J. I am always in favour of anything that will promote the sale of Irish plants. As large traders of plants the main problems we encounter are the price, speed of quoting and delivery. Unfortunately the supply of the amenity sector is very price sensitive and we need to get the best deal as margins on trading are very tight. Even if a portal were to be set up, I would still look for quotes as the portal price would be set to high. It may work for the garden centre market as demonstrated by a number of the Dutch traders who specialise in this area.
B. The cooperative work undertaken in relation to Chalara and RDP illustrates that Irish nurseries have the ability to work closely together on shared interests. Are there any plans to build on this spirit of cooperation?
J. Some talks have taken place and more are planned once this planting season is finished, I would love to see something come of this as I am convinced this is the way forward for furthering Irish plant sales.
B. What do you feel are the key factors that will contribute to the success and/or failure of the Irish nursery sector over the next ten years?
J. The nursery industry is in a bad place at the moment given everything we have gone through with weather, economics and disease. We need to continue planting as already a lack of stock in the tree area is pushing up imports again. Obviously the housing market in Dublin will have a big effect and already we see a little activity in this sector but it needs to grow significantly. As I am always saying, proper control over landscape contracts would push out the cowboys and increase the quality demanded by the architects, and also see the proper landscape companies getting a larger slice of the work available. When I examine where the money comes from to pay for landscape work it boils down to 65% from the government and the remainder from the private sector. So the answer is simple: we need more government funded projects going forward. This was the major driving factor in the boom. I am not suggesting we go back to the early 2000s as that was not sustainable but we need to see a little loosening of the government purse strings over the coming years.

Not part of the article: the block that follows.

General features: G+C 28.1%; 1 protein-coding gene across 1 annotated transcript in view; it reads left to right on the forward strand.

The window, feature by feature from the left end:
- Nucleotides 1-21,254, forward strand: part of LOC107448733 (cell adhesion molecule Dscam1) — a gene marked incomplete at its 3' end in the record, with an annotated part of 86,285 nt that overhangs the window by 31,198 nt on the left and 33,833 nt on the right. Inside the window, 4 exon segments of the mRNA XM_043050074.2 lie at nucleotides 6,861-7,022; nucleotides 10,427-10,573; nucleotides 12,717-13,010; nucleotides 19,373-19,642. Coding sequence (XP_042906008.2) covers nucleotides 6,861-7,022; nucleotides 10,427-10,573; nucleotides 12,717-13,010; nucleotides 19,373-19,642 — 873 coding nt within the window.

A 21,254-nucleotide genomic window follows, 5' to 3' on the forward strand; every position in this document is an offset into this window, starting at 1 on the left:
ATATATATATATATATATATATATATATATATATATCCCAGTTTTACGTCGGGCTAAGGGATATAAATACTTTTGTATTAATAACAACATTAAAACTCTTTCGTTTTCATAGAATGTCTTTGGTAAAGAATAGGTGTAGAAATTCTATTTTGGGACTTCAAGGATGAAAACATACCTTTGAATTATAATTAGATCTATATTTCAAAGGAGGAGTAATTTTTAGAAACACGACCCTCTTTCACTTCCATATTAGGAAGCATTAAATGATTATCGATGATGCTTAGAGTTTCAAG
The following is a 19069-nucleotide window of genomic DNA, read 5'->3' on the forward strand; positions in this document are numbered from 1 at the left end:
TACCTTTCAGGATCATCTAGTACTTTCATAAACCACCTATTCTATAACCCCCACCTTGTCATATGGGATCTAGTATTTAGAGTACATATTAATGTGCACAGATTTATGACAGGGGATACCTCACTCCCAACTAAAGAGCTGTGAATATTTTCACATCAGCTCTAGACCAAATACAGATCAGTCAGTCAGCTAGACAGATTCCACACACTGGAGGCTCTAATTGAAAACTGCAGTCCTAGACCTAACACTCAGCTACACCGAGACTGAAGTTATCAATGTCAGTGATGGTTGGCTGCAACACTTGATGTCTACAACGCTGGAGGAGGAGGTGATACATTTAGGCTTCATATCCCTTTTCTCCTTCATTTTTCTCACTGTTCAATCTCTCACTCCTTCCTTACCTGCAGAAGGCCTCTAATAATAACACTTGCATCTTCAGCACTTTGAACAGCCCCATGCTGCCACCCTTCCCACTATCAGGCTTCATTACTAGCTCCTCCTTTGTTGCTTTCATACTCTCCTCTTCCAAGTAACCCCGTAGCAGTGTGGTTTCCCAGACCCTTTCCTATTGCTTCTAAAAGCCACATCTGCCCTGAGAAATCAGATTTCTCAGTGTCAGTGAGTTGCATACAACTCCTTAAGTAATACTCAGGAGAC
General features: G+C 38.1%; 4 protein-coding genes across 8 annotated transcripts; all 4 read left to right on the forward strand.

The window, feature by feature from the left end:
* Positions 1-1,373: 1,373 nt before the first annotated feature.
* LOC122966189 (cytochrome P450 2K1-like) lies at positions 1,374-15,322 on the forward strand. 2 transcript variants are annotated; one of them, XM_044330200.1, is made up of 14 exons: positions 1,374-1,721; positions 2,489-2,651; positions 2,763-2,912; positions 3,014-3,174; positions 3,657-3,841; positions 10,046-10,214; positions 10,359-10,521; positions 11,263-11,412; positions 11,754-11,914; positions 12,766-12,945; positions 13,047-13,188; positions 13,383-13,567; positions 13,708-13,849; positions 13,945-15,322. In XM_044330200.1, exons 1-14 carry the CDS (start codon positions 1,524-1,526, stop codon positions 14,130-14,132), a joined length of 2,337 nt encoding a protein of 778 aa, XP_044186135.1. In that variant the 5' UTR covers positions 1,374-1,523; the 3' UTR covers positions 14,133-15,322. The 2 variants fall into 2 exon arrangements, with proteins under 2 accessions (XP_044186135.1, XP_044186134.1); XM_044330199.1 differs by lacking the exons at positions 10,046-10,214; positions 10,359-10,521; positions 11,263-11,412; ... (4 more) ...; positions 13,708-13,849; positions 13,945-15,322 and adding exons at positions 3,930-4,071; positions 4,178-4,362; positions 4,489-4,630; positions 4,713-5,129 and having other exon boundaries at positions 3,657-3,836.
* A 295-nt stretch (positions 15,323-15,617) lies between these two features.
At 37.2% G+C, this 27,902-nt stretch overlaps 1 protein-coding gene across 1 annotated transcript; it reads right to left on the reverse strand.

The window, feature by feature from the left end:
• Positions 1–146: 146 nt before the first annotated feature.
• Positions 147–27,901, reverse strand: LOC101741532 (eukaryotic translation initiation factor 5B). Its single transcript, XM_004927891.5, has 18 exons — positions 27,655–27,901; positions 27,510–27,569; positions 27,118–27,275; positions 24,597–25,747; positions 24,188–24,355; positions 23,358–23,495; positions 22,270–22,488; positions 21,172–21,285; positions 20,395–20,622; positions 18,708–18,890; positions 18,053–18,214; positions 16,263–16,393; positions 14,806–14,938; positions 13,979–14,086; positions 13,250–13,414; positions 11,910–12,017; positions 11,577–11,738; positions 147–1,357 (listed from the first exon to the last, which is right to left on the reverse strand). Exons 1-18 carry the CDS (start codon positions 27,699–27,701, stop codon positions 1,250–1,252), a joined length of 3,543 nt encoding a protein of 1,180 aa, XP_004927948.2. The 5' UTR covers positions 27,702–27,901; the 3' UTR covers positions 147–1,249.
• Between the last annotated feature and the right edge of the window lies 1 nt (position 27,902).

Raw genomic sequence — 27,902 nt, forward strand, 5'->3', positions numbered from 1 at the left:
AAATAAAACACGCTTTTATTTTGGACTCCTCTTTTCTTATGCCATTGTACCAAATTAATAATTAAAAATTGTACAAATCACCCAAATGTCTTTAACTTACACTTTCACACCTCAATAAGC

B. If you could wave a wand and change three things about Irish horticulture, what would they be and why?
J. 1. That what is demanded in the landscape specification is what actually ends up in the ground.
2. That landscaping on commercial developments be seen as an integral part of the project and not just as a necessary evil imposed by planning.
3. That the growers get a fair price for their product and we all stop undervaluing our skill and the beautiful items we all grow.
B. What plans do you have for Annaveigh Plants for the coming years?
J. To survive! But more seriously I would like to increase the production of 10-14cm trees for the export market. I feel we have a great opportunity in Ireland to have a real impact in this area as we can grow a very good product with fibrous roots that would be aimed at the production nurseries in Europe.
B. What advice would you give to a young student wishing to pursue a career in amenity production?
J. Travel, travel, travel and when doing that work in the dispatch operations of as many nurseries as possible as it’s there you will see the major selling items. Try and work for a Dutch trading company and see how they operate. One of the best pieces of advice we got and ignored was from the late Jim Kelleher. On our return from Germany he told us to grow large numbers of Potentilla, Spirea, Euonymus and Hypericum. If we had listened we would now be retired. Those opportunities still exist as we import thousands of basic plants each year and if we had Irish producers selling at the same price we would buy from them.